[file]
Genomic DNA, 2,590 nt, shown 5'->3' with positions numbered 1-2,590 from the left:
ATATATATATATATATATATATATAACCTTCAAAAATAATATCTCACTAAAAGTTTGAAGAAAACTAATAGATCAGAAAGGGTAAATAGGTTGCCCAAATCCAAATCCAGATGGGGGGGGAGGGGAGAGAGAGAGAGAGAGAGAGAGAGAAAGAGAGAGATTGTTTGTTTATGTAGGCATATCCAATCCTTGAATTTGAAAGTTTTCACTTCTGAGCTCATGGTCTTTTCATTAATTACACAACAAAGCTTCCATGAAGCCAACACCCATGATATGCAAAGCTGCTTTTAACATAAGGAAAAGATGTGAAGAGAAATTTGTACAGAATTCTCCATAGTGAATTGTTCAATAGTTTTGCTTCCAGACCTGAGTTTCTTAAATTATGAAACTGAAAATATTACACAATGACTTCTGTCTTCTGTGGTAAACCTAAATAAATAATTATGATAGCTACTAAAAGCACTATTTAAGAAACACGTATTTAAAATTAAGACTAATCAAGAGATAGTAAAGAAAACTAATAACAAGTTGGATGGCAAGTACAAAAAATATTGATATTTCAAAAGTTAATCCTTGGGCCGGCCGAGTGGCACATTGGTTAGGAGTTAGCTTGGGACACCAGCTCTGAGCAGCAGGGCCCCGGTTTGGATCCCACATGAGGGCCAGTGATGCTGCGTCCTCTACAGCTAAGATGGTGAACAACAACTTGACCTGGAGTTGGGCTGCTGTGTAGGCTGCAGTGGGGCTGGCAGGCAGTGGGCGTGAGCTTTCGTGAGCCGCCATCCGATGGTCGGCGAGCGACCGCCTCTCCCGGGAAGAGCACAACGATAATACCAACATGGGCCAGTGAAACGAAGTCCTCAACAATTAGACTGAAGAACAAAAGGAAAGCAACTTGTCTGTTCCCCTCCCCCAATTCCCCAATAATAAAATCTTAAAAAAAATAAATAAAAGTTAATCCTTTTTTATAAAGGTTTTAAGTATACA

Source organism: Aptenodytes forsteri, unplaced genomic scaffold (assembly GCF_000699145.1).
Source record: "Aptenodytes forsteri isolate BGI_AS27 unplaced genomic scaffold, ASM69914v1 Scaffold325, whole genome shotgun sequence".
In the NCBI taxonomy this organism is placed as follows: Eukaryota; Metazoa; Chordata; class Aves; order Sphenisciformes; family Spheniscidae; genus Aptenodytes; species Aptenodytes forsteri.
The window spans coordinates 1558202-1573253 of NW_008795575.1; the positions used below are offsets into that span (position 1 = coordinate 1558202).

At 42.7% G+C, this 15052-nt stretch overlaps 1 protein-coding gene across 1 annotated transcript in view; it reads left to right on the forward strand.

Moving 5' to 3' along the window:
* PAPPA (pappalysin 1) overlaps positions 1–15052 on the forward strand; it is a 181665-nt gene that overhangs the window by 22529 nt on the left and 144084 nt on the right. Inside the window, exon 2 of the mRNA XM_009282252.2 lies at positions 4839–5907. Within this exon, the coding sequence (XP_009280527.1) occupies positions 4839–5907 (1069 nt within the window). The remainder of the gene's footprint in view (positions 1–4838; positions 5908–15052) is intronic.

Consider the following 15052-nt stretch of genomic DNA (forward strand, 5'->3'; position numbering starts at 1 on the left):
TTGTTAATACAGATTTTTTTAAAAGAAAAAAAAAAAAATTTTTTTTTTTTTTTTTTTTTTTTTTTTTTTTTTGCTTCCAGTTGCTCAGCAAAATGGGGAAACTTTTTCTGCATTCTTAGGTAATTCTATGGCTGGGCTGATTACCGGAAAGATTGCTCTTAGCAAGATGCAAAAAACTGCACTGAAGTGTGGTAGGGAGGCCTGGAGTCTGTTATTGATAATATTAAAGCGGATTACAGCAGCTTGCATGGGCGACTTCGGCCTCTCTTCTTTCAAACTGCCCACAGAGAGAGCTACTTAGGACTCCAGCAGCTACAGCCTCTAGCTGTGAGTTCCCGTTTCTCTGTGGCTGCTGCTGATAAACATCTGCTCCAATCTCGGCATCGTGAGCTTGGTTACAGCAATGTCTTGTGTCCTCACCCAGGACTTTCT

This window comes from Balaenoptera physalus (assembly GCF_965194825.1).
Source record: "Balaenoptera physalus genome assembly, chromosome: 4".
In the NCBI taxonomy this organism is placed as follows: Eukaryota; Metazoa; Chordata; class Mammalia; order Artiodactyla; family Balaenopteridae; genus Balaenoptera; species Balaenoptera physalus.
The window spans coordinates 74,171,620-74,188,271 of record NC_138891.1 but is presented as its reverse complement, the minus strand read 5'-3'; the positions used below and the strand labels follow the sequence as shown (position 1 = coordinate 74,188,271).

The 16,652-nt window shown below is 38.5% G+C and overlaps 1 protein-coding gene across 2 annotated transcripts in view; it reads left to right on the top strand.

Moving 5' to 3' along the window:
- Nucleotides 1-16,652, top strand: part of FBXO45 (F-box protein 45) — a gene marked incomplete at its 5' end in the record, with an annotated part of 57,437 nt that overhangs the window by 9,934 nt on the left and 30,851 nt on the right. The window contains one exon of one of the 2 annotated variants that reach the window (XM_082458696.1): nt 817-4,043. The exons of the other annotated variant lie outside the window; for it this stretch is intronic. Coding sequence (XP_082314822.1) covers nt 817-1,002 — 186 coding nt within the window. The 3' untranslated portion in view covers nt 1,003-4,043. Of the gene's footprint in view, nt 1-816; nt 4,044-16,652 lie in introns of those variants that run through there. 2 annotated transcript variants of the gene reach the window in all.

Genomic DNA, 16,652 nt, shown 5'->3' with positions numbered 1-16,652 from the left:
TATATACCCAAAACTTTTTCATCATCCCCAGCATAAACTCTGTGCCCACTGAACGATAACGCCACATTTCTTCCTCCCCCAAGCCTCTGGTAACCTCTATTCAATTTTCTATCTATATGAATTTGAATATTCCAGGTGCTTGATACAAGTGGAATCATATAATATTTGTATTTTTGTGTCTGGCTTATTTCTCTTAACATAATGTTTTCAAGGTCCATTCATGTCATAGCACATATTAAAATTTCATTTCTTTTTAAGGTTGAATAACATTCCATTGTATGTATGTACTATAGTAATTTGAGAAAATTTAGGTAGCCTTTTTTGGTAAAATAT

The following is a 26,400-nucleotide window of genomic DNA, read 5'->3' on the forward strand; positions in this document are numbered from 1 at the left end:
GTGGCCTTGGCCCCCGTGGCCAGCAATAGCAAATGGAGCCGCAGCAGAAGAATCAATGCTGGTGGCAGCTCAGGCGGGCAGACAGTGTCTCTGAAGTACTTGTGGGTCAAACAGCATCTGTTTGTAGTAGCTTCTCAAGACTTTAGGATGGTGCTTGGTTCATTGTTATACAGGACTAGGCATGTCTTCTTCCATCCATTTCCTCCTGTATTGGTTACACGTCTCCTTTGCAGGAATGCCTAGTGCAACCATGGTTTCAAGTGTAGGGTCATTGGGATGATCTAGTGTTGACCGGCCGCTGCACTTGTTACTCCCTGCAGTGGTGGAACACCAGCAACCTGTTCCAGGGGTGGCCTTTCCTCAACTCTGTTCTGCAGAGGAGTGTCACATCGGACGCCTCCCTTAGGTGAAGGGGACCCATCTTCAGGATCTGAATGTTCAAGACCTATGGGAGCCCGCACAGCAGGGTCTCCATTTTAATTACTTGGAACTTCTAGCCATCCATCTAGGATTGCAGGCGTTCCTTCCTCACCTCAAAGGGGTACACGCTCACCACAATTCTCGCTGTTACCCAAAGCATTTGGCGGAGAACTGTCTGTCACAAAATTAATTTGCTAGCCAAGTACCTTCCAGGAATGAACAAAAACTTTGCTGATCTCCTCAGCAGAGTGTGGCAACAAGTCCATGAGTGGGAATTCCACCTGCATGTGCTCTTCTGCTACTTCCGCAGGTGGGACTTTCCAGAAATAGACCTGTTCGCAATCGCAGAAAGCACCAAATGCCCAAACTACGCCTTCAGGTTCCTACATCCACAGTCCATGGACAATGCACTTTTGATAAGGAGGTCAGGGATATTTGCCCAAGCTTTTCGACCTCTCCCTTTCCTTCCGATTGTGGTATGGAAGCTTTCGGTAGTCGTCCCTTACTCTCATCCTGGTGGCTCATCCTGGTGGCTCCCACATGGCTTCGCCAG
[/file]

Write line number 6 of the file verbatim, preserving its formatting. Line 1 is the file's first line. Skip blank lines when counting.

The window spans coordinates 1558202-1573253 of NW_008795575.1; the positions used below are offsets into that span (position 1 = coordinate 1558202).